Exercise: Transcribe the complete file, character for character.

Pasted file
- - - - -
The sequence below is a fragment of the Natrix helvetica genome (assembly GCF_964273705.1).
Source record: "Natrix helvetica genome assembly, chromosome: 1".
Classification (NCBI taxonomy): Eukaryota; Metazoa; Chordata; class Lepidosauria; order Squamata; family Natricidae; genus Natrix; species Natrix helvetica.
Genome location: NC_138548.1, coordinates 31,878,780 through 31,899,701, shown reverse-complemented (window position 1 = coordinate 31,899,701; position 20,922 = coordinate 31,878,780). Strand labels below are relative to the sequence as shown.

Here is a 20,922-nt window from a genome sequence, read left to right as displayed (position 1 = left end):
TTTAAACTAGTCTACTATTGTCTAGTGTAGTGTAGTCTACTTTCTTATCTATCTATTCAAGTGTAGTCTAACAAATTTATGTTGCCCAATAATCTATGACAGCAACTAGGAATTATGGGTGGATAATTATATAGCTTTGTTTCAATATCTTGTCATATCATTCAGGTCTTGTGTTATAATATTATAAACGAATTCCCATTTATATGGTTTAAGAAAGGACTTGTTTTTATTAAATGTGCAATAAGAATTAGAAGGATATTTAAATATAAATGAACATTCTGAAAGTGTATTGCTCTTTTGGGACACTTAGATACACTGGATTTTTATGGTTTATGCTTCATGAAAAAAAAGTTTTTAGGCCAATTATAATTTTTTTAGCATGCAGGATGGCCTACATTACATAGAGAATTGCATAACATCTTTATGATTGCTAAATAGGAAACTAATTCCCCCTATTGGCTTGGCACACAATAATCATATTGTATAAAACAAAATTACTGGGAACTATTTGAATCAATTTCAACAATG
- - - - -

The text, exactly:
The sequence below is a fragment of the Natrix helvetica genome (assembly GCF_964273705.1).
Source record: "Natrix helvetica genome assembly, chromosome: 1".
Classification (NCBI taxonomy): Eukaryota; Metazoa; Chordata; class Lepidosauria; order Squamata; family Natricidae; genus Natrix; species Natrix helvetica.
Genome location: NC_138548.1, coordinates 31,878,780 through 31,899,701, shown reverse-complemented (window position 1 = coordinate 31,899,701; position 20,922 = coordinate 31,878,780). Strand labels below are relative to the sequence as shown.

Here is a 20,922-nt window from a genome sequence, read left to right as displayed (position 1 = left end):
TTTAAACTAGTCTACTATTGTCTAGTGTAGTGTAGTCTACTTTCTTATCTATCTATTCAAGTGTAGTCTAACAAATTTATGTTGCCCAATAATCTATGACAGCAACTAGGAATTATGGGTGGATAATTATATAGCTTTGTTTCAATATCTTGTCATATCATTCAGGTCTTGTGTTATAATATTATAAACGAATTCCCATTTATATGGTTTAAGAAAGGACTTGTTTTTATTAAATGTGCAATAAGAATTAGAAGGATATTTAAATATAAATGAACATTCTGAAAGTGTATTGCTCTTTTGGGACACTTAGATACACTGGATTTTTATGGTTTATGCTTCATGAAAAAAAAGTTTTTAGGCCAATTATAATTTTTTTAGCATGCAGGATGGCCTACATTACATAGAGAATTGCATAACATCTTTATGATTGCTAAATAGGAAACTAATTCCCCCTATTGGCTTGGCACACAATAATCATATTGTATAAAACAAAATTACTGGGAACTATTTGAATCAATTTCAACAATG